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Assabet River - Kayak Trip / Canoe Trip

Report Type: Day Trip Report
Trip Dates: October 2011
Nearest City: Hudson, MA
Difficulty: Easy
Submitted by: Gary Kowalski


Since August, 2011, I've been living near downtown Hudson with the Assabet right out my back door. One of my first acts was to grab a low-cost kayak and start exploring.

I'd recommend a quiet but rewarding trip downstream, putting your kayak in at Gleasondale. From Main Street leading east out of Hudson, take Route 62 heading northeast approximately one mile to where a bridge crosses the river, near an old mill on the left hand side of the road. You can pull your car out just north of the bridge, on the right, where a short path takes you down to the water's edge.

For the next five miles, you'll enjoy some very scenic paddling through the Assabet River National Wildlife Refuge, with not a lot of development around. The river passes at least one big island where model plane enthusiasts like to fly their electronically-controlled contraptions, as well as running by a big estate where a local collector likes to hangar his vintage World War II airplanes. But much of the journey feels secluded, with not much more than the occasional duck blind to show the touch of human presence. You'll likely spot some mute swans and other wildlife.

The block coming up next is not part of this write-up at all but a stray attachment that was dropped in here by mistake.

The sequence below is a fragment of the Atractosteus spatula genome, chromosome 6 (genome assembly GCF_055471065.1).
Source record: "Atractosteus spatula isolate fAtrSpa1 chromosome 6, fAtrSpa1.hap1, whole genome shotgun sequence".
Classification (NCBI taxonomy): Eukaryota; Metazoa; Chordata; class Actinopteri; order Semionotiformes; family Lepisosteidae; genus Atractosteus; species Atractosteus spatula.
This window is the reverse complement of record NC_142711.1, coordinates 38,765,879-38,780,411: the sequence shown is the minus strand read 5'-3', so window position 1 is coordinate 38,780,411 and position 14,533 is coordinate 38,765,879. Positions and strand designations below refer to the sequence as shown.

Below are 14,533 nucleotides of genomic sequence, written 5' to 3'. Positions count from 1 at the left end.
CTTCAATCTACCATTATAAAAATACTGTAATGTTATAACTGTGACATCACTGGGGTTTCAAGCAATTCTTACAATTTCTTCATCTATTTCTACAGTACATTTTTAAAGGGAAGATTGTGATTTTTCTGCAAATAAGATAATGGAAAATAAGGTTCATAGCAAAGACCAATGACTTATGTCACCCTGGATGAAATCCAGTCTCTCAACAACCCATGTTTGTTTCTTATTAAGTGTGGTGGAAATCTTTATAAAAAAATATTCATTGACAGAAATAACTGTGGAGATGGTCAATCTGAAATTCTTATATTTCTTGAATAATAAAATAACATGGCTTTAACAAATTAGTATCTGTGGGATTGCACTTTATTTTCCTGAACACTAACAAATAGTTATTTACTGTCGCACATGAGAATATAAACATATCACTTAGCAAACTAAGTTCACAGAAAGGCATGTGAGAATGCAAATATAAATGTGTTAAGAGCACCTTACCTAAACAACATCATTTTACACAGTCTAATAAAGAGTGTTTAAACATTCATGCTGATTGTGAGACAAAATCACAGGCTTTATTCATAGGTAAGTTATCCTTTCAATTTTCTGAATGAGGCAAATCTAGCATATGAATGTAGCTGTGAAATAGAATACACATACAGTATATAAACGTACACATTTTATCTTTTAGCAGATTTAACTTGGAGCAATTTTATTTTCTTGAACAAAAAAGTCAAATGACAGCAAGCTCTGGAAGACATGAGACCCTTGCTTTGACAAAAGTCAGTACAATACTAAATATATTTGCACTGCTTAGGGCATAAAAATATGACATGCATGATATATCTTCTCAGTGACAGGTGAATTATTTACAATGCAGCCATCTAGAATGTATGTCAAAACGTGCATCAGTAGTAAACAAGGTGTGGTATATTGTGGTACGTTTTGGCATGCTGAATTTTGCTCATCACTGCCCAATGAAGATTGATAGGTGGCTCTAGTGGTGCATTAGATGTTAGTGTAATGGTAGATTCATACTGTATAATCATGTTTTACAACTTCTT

Before arriving at the Ben Smith dam in Maynard, there's a pull out on the right where you'll find a small park called Icehouse Landing, adjacent to the town's recycling and "transfer station." This is the end of your downriver trip, since you definitely don't want to go over the dam, which is well-marked and barricaded with floating orange barrels.




I threw both my bike and my kayak into my Honda Civic, then locked the bicycle at the park in Maynard, driving the boat back to launch at Gleasondale. It's about a five mile bike ride, following Route 117 northwest to Stow, then back down Route 62 southeast to return to your car and starting point. Makes for a nice round trip adventure.


I recommend the Assabet River Pocket Guide, published by OAR, Organization for the Assabet River.

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